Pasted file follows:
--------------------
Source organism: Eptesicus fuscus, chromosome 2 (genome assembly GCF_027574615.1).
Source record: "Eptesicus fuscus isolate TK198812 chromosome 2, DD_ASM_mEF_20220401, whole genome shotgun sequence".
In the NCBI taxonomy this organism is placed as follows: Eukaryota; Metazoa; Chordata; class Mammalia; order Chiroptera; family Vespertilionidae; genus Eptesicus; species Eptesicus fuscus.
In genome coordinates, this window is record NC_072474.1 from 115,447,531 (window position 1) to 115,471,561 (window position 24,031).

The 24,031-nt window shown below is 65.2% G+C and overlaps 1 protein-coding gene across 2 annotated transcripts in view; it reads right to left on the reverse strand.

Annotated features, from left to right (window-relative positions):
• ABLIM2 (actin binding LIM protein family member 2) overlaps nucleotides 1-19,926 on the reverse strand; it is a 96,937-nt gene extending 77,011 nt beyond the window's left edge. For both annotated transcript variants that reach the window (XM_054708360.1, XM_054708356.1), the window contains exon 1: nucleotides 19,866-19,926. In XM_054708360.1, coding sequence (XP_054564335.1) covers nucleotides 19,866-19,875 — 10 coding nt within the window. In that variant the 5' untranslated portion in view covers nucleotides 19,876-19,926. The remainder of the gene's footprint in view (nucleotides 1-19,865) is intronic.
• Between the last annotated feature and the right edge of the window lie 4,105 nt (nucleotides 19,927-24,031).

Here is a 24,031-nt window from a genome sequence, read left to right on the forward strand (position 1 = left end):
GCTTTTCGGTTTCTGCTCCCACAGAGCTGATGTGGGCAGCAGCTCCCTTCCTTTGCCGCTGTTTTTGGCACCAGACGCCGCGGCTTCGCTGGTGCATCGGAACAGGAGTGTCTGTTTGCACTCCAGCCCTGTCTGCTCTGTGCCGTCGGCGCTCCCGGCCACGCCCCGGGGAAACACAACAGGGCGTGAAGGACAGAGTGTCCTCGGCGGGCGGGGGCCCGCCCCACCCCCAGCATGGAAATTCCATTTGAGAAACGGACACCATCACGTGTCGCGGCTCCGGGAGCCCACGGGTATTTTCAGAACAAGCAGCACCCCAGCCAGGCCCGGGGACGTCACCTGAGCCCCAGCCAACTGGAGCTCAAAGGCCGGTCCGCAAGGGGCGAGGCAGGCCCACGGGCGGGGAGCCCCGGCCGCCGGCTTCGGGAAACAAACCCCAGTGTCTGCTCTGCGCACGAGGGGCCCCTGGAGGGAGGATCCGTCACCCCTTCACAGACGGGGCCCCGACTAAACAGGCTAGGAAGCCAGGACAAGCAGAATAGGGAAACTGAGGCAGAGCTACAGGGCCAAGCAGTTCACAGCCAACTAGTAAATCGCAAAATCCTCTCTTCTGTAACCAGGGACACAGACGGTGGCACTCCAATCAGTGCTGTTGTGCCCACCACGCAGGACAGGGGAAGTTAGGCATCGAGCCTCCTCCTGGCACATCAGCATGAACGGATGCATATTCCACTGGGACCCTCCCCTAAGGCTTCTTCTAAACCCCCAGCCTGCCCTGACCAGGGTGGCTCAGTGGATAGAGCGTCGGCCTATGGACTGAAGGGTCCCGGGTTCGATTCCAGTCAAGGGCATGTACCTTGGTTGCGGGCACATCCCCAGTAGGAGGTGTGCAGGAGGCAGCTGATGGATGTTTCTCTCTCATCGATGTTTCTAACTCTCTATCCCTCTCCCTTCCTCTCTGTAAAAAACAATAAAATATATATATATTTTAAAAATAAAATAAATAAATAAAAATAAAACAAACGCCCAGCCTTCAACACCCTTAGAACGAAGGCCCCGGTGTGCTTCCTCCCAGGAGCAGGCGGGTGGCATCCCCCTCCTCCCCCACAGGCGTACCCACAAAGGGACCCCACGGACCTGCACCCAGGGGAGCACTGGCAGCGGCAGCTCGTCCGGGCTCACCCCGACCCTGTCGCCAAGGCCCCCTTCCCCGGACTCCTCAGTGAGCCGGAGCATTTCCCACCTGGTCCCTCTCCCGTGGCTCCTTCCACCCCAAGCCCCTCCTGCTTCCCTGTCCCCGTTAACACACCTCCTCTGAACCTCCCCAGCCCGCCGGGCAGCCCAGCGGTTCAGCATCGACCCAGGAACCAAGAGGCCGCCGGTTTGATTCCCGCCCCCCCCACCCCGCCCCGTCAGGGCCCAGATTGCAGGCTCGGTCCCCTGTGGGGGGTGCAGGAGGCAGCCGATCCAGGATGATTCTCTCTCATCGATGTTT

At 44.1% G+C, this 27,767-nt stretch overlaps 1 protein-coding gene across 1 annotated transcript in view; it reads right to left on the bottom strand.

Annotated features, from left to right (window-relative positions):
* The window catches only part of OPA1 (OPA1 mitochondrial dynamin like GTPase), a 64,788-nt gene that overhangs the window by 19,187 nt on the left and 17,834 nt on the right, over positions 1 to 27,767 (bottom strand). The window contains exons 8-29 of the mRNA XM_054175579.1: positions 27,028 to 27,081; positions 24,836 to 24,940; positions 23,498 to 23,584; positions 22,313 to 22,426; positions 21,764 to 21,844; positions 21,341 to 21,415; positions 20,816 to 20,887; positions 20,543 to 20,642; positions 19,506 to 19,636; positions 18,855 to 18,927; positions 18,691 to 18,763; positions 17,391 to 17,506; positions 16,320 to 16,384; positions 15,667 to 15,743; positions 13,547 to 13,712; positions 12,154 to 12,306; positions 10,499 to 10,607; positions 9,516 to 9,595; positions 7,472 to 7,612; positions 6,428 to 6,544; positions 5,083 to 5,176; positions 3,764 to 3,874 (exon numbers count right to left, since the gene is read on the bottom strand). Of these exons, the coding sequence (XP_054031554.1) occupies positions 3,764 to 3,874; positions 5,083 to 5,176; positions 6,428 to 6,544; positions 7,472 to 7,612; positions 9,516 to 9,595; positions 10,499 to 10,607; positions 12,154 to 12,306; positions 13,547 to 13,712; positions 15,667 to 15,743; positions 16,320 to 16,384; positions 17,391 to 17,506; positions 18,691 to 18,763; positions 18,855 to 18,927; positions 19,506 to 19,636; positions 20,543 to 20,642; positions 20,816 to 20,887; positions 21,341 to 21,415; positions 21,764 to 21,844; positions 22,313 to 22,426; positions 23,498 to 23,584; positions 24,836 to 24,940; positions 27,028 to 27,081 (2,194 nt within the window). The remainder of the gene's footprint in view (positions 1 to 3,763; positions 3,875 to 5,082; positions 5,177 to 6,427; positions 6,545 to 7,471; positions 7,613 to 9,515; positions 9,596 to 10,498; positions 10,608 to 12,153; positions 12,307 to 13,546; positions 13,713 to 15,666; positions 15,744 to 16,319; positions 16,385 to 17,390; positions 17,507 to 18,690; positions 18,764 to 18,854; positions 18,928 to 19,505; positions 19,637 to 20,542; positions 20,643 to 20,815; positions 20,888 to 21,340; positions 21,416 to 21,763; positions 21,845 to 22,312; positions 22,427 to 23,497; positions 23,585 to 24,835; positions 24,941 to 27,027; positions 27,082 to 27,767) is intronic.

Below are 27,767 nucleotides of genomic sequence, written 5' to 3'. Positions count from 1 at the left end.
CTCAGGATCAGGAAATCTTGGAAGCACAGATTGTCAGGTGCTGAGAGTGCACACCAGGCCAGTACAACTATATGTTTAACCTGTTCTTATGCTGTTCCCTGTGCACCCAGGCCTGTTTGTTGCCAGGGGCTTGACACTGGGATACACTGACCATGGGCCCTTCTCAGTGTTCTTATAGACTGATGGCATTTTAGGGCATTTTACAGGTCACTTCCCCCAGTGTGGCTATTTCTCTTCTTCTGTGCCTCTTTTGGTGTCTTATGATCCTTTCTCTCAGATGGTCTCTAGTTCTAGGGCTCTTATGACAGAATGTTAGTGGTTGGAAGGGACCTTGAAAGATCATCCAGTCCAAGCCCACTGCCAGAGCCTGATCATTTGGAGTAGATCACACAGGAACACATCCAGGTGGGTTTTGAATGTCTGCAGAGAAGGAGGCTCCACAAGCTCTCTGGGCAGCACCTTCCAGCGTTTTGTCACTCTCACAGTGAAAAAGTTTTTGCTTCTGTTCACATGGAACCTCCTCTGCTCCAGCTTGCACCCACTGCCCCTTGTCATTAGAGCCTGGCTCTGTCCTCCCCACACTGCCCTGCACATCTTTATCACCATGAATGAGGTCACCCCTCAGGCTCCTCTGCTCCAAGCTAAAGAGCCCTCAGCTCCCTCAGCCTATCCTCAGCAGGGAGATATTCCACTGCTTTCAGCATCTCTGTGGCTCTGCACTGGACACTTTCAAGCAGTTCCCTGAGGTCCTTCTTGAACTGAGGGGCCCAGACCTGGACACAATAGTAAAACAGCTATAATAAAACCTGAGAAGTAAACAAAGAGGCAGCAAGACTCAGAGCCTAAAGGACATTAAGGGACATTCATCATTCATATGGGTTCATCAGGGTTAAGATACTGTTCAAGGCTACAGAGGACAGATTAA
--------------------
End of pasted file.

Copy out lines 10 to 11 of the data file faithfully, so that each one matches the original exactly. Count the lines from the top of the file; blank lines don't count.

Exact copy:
GCTTTTCGGTTTCTGCTCCCACAGAGCTGATGTGGGCAGCAGCTCCCTTCCTTTGCCGCTGTTTTTGGCACCAGACGCCGCGGCTTCGCTGGTGCATCGGAACAGGAGTGTCTGTTTGCACTCCAGCCCTGTCTGCTCTGTGCCGTCGGCGCTCCCGGCCACGCCCCGGGGAAACACAACAGGGCGTGAAGGACAGAGTGTCCTCGGCGGGCGGGGGCCCGCCCCACCCCCAGCATGGAAATTCCATTTGAGAAACGGACACCATCACGTGTCGCGGCTCCGGGAGCCCACGGGTATTTTCAGAACAAGCAGCACCCCAGCCAGGCCCGGGGACGTCACCTGAGCCCCAGCCAACTGGAGCTCAAAGGCCGGTCCGCAAGGGGCGAGGCAGGCCCACGGGCGGGGAGCCCCGGCCGCCGGCTTCGGGAAACAAACCCCAGTGTCTGCTCTGCGCACGAGGGGCCCCTGGAGGGAGGATCCGTCACCCCTTCACAGACGGGGCCCCGACTAAACAGGCTAGGAAGCCAGGACAAGCAGAATAGGGAAACTGAGGCAGAGCTACAGGGCCAAGCAGTTCACAGCCAACTAGTAAATCGCAAAATCCTCTCTTCTGTAACCAGGGACACAGACGGTGGCACTCCAATCAGTGCTGTTGTGCCCACCACGCAGGACAGGGGAAGTTAGGCATCGAGCCTCCTCCTGGCACATCAGCATGAACGGATGCATATTCCACTGGGACCCTCCCCTAAGGCTTCTTCTAAACCCCCAGCCTGCCCTGACCAGGGTGGCTCAGTGGATAGAGCGTCGGCCTATGGACTGAAGGGTCCCGGGTTCGATTCCAGTCAAGGGCATGTACCTTGGTTGCGGGCACATCCCCAGTAGGAGGTGTGCAGGAGGCAGCTGATGGATGTTTCTCTCTCATCGATGTTTCTAACTCTCTATCCCTCTCCCTTCCTCTCTGTAAAAAACAATAAAATATATATATATTTTAAAAATAAAATAAATAAATAAAAATAAAACAAACGCCCAGCCTTCAACACCCTTAGAACGAAGGCCCCGGTGTGCTTCCTCCCAGGAGCAGGCGGGTGGCATCCCCCTCCTCCCCCACAGGCGTACCCACAAAGGGACCCCACGGACCTGCACCCAGGGGAGCACTGGCAGCGGCAGCTCGTCCGGGCTCACCCCGACCCTGTCGCCAAGGCCCCCTTCCCCGGACTCCTCAGTGAGCCGGAGCATTTCCCACCTGGTCCCTCTCCCGTGGCTCCTTCCACCCCAAGCCCCTCCTGCTTCCCTGTCCCCGTTAACACACCTCCTCTGAACCTCCCCAGCCCGCCGGGCAGCCCAGCGGTTCAGCATCGACCCAGGAACCAAGAGGCCGCCGGTTTGATTCCCGCCCCCCCCACCCCGCCCCGTCAGGGCCCAGATTGCAGGCTCGGTCCCCTGTGGGGGGTGCAGGAGGCAGCCGATCCAGGATGATTCTCTCTCATCGATGTTT

At 44.1% G+C, this 27,767-nt stretch overlaps 1 protein-coding gene across 1 annotated transcript in view; it reads right to left on the bottom strand.